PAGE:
That the Burr family was a particularly respected part of our family tree is evidenced by the fact the name Burr as a first name was given to two Pratt/Bartram boys.
The first was Burr Bartram, the son of Henry Bartram and his second wife Keturah Hogland. He was born in Erie County, N.Y. in 1853. His mother died when he was but three months old. The only mother he ever knew was our ancestor Freelove McIntyre, Henry's third wife. After Henry was killed in the bridge building accident Freelove and her children moved to Hagar Township. Six months later Burr, then a boy of 14, joined his stepmother in Hagar. He married and raised a family and is the ancestor of half-cousins with names like Besemer and Bishop who grew up in the Coloma area. He died in 1942 and is buried in Lake Shore Cemetery.
The other Burr, of course, was Burr Pratt, my uncle who I never knew and the father of Harlan and Bob. I'm still waitng for their stories from Marj Pratt Ingram.
Our immigrant Burr ancestor was Jehue Burr, born in 1596 in Roxbury, Suffolk, England. His wife was Elizabeth Cable, born about 1600. They had two children in England before they immigrated.
They came to America in 1630 with the Winthrop fleet. The Winthrop Fleet was the largest fleet ever assembled to carry Englishmen overseas to their new homeland in what became known as New England. It was a well planned and financed expedition comprising eleven ships that carried 700 immigrants from England to the Massachusetts Bay Colony. The group, led by Governor John Winthrop, sailed from April to July of 1630. The fleet landed at Salem. Of the 700 on board the eleven ships, 200 died during the voyages, and 100 returned to England soon after arrival. Some of the 400 remaining settlers stayed in Salem, but many moved to Boston, Watertown or other settlements. Jehue and his family settled in Roxbury (now a suburb of Boston).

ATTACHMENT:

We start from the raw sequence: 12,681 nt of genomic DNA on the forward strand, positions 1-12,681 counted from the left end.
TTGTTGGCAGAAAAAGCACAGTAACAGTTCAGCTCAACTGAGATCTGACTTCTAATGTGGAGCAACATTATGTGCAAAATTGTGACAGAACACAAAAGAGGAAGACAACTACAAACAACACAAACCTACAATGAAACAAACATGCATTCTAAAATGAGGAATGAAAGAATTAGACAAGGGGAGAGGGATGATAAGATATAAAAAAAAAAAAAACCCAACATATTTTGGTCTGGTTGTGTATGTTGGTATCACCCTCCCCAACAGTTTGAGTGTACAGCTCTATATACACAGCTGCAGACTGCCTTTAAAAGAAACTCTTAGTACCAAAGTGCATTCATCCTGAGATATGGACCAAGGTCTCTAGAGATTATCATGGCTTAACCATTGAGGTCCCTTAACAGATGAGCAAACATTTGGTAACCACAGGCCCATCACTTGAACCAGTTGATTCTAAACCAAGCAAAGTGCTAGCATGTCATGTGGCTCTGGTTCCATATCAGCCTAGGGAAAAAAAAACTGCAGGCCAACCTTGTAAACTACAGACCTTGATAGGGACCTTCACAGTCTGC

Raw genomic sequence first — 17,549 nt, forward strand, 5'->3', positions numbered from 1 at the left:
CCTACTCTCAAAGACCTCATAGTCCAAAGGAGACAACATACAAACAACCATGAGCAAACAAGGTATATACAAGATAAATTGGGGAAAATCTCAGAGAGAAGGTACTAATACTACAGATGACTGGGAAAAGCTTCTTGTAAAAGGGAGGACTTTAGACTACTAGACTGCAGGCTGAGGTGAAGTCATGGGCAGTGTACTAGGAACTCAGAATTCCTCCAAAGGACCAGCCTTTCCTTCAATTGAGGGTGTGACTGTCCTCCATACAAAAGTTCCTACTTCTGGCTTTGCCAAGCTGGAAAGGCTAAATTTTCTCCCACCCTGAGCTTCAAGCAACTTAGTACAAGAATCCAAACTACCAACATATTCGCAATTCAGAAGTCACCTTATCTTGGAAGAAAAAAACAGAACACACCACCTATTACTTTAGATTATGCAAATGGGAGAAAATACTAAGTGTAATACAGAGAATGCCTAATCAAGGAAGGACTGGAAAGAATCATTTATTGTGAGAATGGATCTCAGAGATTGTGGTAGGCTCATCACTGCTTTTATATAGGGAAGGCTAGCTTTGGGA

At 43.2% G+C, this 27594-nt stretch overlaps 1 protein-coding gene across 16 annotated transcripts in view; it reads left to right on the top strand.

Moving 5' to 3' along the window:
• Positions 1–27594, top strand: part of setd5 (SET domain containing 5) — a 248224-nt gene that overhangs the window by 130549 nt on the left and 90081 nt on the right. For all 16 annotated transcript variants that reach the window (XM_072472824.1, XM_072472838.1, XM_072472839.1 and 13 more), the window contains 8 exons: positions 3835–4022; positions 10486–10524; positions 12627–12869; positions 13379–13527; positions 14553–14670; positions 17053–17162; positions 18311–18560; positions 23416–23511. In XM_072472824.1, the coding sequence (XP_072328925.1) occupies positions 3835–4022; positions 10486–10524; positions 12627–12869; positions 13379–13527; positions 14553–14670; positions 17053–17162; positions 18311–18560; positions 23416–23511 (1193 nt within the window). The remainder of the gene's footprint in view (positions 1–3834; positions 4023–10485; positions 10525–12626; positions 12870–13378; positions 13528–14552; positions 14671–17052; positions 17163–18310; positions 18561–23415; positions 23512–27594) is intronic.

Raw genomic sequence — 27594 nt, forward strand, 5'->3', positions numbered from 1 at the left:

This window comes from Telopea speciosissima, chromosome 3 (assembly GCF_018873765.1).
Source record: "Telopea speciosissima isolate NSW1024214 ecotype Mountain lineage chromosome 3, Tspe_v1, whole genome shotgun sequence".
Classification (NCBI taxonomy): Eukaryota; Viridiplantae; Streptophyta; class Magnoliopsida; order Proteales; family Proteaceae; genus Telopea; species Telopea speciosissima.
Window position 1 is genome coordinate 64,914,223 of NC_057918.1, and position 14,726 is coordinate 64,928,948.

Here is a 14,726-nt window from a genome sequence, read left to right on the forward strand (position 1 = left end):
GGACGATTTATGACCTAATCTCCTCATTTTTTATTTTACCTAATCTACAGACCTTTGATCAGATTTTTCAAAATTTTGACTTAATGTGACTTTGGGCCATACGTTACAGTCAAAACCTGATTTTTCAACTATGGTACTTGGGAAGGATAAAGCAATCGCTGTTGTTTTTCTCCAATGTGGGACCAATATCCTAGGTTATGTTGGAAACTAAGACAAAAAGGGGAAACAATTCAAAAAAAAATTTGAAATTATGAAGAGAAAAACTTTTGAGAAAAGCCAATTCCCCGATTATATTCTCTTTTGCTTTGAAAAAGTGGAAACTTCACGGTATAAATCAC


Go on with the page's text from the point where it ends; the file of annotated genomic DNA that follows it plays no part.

He was admitted a "Freeman" in 1632. In 1635 both he and his wife appear as members of the church in Roxbury. At a General Court of the Massachusetts Bay Colony, held at Boston, Aug. 6, 1635, "Mr. Tresur Jehue Burre and John Johnson were appointed a Committee for Rocksbury and a like number of men from Boston in the making of a cart-bridge over Muddy River and over Stony River at the charge of Boston and Roxbury".
His name also appears in the records of a General Court held at Newtown, March 1, 1635 as follows: "The difference betwixt Mr. Dumer and Jehue Burr, aboute Mr. Dummer's swine spoylig his corn, is by their consent referred to the final determination of Wm. Parke, Goodman Potter and Goodman Porter."
Jehue and Elizabeth had five children. The two who were born in England were Elizabeth (b.?) and Jehu (b. about 1625). Then John, born about 1633 in Roxbury, our ancestor Nathaniel also born in Roxbury about 1635, and Daniel born in Fairfield about 1642.
The Wisconsin River flows 430 miles across the state from Lac Vieux Desert in northern Wisconsin to its junction with the Mississippi River ar Wyalusing State Park in southwestern Wisconsin. Known as "the nation's hardest working river," it has many power dams and resevoirs, mainly on its upper and middle portions along the lower stretch with beautiful scenery and numerous islands.